Recent research into attitudes towards housing tenure has found that home-ownership is still the nation's overwhelming preference and aspiration - and not purely for financial reasons.
The research, by the Council of Mortgage Lenders, found 72% of adults want to be home-owners in two years' time, and 80% hope to own in ten years' time, which is broadly in line with the 30-year average sentiment.
The research also found that:
- The two most popular reasons for valuing home-ownership are having the freedom to do what you want, and knowing that once the mortgage is repaid, the property is yours. Seeing the property as an investment or an asset, or a mortgage as cheaper than renting, are cited less strongly.
- Virtually no existing home-owners wish to have a different tenure in the future.
- Private tenants generally appear to view their position as a temporary state. Around 56% of private renters would like to own within the next two years, and 71% aspire to own within ten years. Only 26% of existing private tenants would prefer to be renting in two years' time, and 15% in ten years' time.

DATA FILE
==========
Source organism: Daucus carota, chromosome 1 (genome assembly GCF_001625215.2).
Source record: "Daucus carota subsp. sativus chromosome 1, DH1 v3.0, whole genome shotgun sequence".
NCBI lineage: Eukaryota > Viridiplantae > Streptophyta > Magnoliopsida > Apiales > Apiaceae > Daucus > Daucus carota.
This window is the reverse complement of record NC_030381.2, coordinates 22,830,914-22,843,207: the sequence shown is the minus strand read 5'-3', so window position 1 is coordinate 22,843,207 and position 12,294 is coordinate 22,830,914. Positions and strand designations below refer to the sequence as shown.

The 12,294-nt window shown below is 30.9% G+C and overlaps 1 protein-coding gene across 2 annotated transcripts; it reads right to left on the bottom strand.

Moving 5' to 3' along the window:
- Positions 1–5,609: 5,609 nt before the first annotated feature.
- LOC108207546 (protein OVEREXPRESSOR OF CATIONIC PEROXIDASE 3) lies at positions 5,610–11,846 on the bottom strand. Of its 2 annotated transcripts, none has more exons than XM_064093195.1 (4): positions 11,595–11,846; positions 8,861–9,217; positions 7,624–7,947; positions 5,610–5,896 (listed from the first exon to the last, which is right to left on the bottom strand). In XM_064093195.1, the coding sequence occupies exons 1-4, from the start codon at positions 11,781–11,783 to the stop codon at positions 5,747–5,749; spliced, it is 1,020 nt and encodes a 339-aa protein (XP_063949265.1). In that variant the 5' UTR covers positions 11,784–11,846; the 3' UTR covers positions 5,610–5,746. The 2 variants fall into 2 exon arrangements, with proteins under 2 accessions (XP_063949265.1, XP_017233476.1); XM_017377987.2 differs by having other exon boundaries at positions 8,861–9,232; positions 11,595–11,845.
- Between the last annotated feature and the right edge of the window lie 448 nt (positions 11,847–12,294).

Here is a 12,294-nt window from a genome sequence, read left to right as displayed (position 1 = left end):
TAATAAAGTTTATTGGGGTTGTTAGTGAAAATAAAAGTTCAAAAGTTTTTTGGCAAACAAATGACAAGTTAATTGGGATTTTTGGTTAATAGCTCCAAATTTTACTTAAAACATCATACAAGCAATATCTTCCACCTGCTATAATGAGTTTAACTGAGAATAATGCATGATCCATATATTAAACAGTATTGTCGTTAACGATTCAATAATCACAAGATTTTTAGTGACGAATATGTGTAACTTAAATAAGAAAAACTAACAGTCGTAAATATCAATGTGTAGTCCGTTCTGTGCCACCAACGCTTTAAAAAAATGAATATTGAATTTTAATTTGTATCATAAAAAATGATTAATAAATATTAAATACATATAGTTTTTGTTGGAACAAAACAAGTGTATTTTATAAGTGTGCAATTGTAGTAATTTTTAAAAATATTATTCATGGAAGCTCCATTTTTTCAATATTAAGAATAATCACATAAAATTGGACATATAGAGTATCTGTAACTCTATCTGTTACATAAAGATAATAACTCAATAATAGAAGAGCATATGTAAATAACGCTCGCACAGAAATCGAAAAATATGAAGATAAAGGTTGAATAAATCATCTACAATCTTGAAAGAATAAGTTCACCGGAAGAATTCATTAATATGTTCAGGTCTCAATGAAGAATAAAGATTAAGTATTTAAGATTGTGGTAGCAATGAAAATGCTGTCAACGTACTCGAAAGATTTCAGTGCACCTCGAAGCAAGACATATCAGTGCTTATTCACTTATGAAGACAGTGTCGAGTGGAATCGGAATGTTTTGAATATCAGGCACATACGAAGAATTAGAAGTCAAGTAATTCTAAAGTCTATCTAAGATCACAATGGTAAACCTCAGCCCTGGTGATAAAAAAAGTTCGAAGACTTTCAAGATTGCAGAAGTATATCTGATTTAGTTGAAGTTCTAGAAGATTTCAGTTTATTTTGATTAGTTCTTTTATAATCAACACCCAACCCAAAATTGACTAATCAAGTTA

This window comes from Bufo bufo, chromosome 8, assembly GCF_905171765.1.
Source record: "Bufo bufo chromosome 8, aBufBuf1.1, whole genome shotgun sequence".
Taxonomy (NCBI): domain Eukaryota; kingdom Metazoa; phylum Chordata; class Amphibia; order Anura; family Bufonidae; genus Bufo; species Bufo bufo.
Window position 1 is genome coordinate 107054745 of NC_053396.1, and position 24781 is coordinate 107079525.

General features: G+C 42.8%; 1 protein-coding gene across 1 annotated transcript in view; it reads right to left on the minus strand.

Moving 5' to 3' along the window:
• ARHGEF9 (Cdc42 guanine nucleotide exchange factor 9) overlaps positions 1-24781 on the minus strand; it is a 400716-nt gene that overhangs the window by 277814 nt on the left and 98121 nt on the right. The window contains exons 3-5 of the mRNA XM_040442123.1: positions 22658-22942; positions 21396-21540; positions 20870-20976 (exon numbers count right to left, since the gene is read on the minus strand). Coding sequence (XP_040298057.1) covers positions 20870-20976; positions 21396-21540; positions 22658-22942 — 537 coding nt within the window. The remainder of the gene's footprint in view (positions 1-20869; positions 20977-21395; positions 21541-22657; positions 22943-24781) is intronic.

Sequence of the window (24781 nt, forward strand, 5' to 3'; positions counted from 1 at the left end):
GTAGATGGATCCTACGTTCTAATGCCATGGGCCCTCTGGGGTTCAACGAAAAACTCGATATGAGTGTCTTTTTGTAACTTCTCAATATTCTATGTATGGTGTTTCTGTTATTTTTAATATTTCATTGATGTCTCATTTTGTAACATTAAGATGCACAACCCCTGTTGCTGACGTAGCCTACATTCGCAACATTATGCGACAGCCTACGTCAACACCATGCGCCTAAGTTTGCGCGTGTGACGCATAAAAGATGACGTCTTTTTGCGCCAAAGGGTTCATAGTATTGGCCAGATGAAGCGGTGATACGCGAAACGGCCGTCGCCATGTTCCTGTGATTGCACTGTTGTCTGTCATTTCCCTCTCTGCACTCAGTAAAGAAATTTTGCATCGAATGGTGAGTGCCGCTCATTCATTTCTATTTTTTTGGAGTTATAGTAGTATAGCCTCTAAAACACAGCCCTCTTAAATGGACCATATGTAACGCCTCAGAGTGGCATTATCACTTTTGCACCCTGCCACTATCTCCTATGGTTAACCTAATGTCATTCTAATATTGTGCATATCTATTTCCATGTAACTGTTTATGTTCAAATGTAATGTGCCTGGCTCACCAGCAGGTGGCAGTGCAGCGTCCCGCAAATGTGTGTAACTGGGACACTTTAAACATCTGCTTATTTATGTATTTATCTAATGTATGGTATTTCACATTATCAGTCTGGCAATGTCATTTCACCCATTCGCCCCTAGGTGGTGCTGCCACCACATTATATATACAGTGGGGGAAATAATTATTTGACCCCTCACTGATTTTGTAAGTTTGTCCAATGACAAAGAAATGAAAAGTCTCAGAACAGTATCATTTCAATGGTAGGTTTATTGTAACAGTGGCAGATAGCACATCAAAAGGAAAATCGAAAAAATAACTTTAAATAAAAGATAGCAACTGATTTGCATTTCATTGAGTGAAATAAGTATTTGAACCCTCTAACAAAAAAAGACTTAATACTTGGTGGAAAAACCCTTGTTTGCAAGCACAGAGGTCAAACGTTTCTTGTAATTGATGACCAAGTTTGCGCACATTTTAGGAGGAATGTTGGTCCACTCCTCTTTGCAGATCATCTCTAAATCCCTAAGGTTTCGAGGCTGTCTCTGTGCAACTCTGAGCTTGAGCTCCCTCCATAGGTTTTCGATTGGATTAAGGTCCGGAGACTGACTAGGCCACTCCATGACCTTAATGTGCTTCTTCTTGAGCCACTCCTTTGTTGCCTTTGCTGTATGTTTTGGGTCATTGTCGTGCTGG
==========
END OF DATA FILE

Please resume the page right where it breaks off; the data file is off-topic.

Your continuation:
- Sentiment is not the same among social tenants - 57% of social tenants still want to be living in social housing in two years' time, and 46% in ten years' time.
- Among those who want to be home-owners but are not currently, there is a substantial majority who do not feel confident that they will achieve that aspiration. Less than a quarter of those who are not currently home-owners, but want to be in two years' time, believe it is likely.
- The disparity between hope and expectation is particularly marked among younger age groups - fewer than half of those aged 18-24 who want to be home-owners in ten years think it likely that they actually will be.
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